Pauls Valley Democrat
A trial date is now set in 2014 for an Elmore City man accused of brutally murdering another man and attempting to dispose of his body in parts last year.
It’s been nearly 14 months since Justin Hammer, 31, was taken into custody after various parts of Brandon Duran’s body were found in a pond on Hammer’s property near Elmore City.
Hammer is facing a formal charge of first-degree murder with deliberate intent for killing Duran on the night of Aug. 7, 2012.
He has admitted to sawing the body into a number of parts and attempted to conceal them in the pond.
The defendant now appears to have his day in court set after a hearing Friday in a Garvin County District courtroom.
Hammer and his defense waived his right to the January docket as his jury trial was instead set for April 2014 despite a state prosecutor’s objection.
During this week’s proceeding a pre-trial conference hearing was scheduled for Feb. 24, while all motions in the case, filed by the defense or state, are to be heard by a judge on March 10.
During a preliminary hearing this past February a handful of witnesses took the stand offering testimony ranging from Hammer’s admission of the deadly act and subsequent self defense claim to the defendant asking a friend to help dispose of the body after it was cut into pieces.
Hammer has claimed it was self defense when he used a shotgun to fire the deadly shot into the face of Duran.
He told authorities that Duran was making verbal threats while forcing his way through a door at Hammer’s rural residence.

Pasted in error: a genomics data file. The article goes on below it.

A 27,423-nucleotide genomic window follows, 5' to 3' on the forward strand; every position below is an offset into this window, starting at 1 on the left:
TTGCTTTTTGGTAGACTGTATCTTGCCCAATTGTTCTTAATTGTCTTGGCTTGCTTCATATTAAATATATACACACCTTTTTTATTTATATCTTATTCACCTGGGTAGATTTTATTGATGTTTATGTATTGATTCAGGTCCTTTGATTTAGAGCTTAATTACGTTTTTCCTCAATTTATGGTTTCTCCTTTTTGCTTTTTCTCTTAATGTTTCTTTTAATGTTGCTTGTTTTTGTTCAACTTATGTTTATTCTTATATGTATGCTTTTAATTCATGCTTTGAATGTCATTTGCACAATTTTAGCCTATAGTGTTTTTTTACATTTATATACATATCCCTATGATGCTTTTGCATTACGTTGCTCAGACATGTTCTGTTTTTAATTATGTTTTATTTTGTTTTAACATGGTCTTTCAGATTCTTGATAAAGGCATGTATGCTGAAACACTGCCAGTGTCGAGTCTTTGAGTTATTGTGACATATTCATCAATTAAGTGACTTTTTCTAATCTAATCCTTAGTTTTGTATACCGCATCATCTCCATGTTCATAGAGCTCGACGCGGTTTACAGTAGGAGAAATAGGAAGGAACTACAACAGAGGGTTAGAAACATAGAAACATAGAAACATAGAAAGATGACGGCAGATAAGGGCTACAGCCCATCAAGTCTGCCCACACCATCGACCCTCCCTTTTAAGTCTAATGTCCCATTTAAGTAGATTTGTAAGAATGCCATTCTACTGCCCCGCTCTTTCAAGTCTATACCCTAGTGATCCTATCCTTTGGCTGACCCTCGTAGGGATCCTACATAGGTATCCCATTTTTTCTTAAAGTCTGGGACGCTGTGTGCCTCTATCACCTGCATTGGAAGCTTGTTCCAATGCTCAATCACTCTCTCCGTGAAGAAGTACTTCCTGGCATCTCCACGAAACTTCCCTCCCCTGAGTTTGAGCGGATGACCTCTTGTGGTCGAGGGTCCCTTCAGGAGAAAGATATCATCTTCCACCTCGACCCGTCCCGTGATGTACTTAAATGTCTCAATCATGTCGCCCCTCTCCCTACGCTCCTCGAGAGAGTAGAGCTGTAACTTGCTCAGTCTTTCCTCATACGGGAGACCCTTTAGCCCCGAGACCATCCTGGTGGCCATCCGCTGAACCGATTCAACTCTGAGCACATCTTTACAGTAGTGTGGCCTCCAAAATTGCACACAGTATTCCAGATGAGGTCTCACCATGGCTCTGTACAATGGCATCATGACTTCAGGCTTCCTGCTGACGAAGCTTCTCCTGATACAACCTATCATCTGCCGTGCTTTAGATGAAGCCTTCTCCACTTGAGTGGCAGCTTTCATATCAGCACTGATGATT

An investigator testifying at a hearing last year said there was evidence showing Hammer might have planned out the killing in advance.
Hammer has remained in Garvin County jail with bond denied in the case.
The case against Hammer was slowed down when his defense attorney, Irven Box of Oklahoma City, withdrew in May on the basis it would be the best thing for his client.
Box stated he believed prosecutors would at some point file the paperwork formally seeking the death penalty in the case. In that scenario expenses would likely have increased with a second attorney hired to help with the defense.
He argued a court appointed attorney through the Oklahoma Indigent Defense System, also known as O.I.D.S., might be the best way for Hammer to get that suitable defense.
Appointed in July as the new defense attorney was D. Michael Haggerty II of Durant.